He presented this treatise to the highest political authorities of Japan and urged them to sponsor a public debate with representatives of other schools of Buddhism. The call for public debate—which Nichiren would repeat throughout his life—was ignored, and, the following year, he was banished to the Izu Peninsula.

A Decisive Crisis

During the years that followed, Nichiren’s critique of other Buddhist doctrines invited a series of persecutions from the other schools and from the government authorities. These included armed attacks, ambushes and ultimately an attempt to kill him on the beach at Tatsunokuchi near Kamakura. By his account, moments before he was to be beheaded, a luminous object traversed the sky with such brilliance that the terrified officials called off the attempt. Nichiren was banished to Sado Island where, amidst extreme deprivation, he continued to share his teachings, writing treatises and letters of encouragement to his followers.

Nichiren’s triumph over this persecution at Tatsunokuchi was extremely significant for him. It confirmed that, while he remained an ordinary being, his true and original identity was that of a Buddha devoted to spreading the teaching of Nam-myoho-renge-kyo, providing the means for people to free themselves from suffering at the most fundamental level. It was after this that he began to inscribe the Gohonzon for his followers—a scroll inscribed with Chinese and Sanskrit characters that embodies the Mystic Law to which he was enlightened.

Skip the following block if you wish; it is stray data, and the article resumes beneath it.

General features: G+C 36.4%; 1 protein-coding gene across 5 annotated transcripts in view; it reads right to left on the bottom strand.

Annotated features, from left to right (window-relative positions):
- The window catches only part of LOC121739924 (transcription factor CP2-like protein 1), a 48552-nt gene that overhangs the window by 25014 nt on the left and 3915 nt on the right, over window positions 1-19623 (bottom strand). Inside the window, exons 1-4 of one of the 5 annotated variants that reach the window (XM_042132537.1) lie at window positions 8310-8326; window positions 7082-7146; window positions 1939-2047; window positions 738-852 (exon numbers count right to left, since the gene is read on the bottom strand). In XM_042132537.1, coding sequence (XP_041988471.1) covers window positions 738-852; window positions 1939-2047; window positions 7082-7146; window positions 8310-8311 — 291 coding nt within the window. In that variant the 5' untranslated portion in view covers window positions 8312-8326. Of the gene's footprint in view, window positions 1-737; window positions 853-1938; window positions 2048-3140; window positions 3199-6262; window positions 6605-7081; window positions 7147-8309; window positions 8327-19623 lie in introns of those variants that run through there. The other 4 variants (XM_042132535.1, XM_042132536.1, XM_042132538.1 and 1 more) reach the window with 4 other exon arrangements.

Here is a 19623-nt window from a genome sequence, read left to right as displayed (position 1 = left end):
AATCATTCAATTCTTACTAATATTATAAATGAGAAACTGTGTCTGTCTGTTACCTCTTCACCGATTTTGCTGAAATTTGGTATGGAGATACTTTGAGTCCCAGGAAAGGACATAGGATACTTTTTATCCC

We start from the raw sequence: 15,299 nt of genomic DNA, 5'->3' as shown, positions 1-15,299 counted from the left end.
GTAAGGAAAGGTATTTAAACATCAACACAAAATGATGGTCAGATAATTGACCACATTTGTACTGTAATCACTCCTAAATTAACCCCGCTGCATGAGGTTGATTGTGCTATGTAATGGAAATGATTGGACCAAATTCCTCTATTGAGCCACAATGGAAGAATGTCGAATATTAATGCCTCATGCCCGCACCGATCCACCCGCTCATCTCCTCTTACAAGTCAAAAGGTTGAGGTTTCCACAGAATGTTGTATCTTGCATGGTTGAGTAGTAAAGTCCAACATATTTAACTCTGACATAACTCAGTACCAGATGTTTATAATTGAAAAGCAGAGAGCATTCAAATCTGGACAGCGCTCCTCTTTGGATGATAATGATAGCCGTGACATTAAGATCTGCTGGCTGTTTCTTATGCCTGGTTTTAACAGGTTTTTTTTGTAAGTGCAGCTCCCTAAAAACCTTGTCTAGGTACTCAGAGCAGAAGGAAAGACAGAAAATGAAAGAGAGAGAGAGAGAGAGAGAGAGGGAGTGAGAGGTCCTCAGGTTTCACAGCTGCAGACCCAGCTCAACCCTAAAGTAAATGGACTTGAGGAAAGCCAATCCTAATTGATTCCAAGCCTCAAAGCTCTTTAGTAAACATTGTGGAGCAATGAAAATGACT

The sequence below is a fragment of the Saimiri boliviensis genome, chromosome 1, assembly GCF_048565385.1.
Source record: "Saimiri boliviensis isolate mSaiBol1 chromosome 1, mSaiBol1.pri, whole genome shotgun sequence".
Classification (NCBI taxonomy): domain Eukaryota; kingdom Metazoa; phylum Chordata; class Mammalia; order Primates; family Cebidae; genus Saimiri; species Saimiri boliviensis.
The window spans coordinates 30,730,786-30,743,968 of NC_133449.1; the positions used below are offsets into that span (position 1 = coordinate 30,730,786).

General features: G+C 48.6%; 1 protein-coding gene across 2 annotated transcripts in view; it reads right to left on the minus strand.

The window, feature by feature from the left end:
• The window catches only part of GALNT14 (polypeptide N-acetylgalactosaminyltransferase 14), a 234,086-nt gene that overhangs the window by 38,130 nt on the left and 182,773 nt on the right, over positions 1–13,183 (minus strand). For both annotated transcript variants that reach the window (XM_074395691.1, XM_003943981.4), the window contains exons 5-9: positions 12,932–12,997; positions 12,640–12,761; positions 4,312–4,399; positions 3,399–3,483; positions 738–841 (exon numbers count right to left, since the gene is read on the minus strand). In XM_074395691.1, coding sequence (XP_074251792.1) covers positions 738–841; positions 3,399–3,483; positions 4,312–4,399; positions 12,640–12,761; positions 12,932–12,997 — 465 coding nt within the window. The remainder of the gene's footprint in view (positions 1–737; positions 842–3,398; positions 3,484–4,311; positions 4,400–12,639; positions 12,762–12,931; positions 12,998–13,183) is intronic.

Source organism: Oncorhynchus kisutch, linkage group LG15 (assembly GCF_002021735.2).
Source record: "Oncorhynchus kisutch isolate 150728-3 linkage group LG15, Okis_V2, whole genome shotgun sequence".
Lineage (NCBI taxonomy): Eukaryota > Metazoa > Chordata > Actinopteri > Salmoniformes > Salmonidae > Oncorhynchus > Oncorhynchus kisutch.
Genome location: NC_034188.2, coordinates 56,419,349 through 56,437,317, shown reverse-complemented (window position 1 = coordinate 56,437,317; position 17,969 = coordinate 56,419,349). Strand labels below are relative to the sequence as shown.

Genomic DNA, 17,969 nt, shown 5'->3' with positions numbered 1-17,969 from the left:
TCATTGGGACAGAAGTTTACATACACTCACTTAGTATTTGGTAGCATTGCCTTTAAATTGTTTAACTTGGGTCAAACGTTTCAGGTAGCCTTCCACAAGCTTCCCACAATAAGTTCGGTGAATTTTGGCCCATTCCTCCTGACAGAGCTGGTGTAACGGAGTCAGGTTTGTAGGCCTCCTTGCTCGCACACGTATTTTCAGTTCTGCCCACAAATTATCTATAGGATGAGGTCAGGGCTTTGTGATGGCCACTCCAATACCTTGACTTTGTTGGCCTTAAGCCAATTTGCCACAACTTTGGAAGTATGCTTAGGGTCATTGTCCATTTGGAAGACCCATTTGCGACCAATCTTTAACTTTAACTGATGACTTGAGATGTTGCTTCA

Taking Up Residence at Mount Minobu

In 1274, Nichiren was exonerated and returned to Kamakura, the political center of Japan. He once again urged the government authorities to discontinue their reliance on erroneous teachings, but, for a third time, they declined to heed his advice. He decided then to leave Kamakura and took up residence in the foothills of Mount Minobu, where he devoted himself to fostering disciples who would carry out the work of spreading his teachings after his passing.

In the years that followed, his disciples took the lead in propagation efforts, convincing many people to become followers of Nichiren’s teachings, and solidifying the foundations that would enable his teachings to endure and spread after his passing.

On October 13, 1282, Nichiren’s distinguished life came to a natural close. He had lived true to his convictions and fulfilled his life’s mission: to open the way for the liberation of all people from suffering through the establishment of the teaching of Nam-myoho-renge-kyo and its philosophy of human dignity and empowerment.

The Soka Gakkai regards Nichiren as the Buddha of the Latter Day of the Law (the current tumultuous age predicted in the Buddhist sutras) because his teachings are capable of providing hope in this challenging time and leading all people to enlightenment.

The Soka Gakkai continues to uphold Nichiren’s legacy as a global movement to empower individuals to overcome suffering, live fulfilled lives and contribute to peace in the world.

[November 2020]